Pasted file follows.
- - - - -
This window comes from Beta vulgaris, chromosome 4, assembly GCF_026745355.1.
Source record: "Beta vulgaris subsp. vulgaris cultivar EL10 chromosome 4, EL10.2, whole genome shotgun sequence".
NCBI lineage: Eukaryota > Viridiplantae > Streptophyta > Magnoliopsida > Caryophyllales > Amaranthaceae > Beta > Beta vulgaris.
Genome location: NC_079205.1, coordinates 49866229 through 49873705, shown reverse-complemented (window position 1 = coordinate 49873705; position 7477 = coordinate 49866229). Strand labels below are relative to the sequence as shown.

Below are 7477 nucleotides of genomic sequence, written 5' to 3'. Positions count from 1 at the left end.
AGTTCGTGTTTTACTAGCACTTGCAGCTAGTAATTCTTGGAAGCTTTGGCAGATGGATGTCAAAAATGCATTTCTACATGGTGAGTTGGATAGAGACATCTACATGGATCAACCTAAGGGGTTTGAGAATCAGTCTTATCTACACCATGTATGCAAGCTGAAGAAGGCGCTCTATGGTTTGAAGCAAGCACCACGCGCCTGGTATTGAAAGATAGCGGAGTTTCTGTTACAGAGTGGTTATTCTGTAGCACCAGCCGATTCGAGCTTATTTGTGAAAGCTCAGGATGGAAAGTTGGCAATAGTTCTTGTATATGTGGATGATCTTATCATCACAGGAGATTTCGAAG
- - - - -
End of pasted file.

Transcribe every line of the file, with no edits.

This window comes from Beta vulgaris, chromosome 4, assembly GCF_026745355.1.
Source record: "Beta vulgaris subsp. vulgaris cultivar EL10 chromosome 4, EL10.2, whole genome shotgun sequence".
NCBI lineage: Eukaryota > Viridiplantae > Streptophyta > Magnoliopsida > Caryophyllales > Amaranthaceae > Beta > Beta vulgaris.
Genome location: NC_079205.1, coordinates 49866229 through 49873705, shown reverse-complemented (window position 1 = coordinate 49873705; position 7477 = coordinate 49866229). Strand labels below are relative to the sequence as shown.

Below are 7477 nucleotides of genomic sequence, written 5' to 3'. Positions count from 1 at the left end.
AGTTCGTGTTTTACTAGCACTTGCAGCTAGTAATTCTTGGAAGCTTTGGCAGATGGATGTCAAAAATGCATTTCTACATGGTGAGTTGGATAGAGACATCTACATGGATCAACCTAAGGGGTTTGAGAATCAGTCTTATCTACACCATGTATGCAAGCTGAAGAAGGCGCTCTATGGTTTGAAGCAAGCACCACGCGCCTGGTATTGAAAGATAGCGGAGTTTCTGTTACAGAGTGGTTATTCTGTAGCACCAGCCGATTCGAGCTTATTTGTGAAAGCTCAGGATGGAAAGTTGGCAATAGTTCTTGTATATGTGGATGATCTTATCATCACAGGAGATTTCGAAG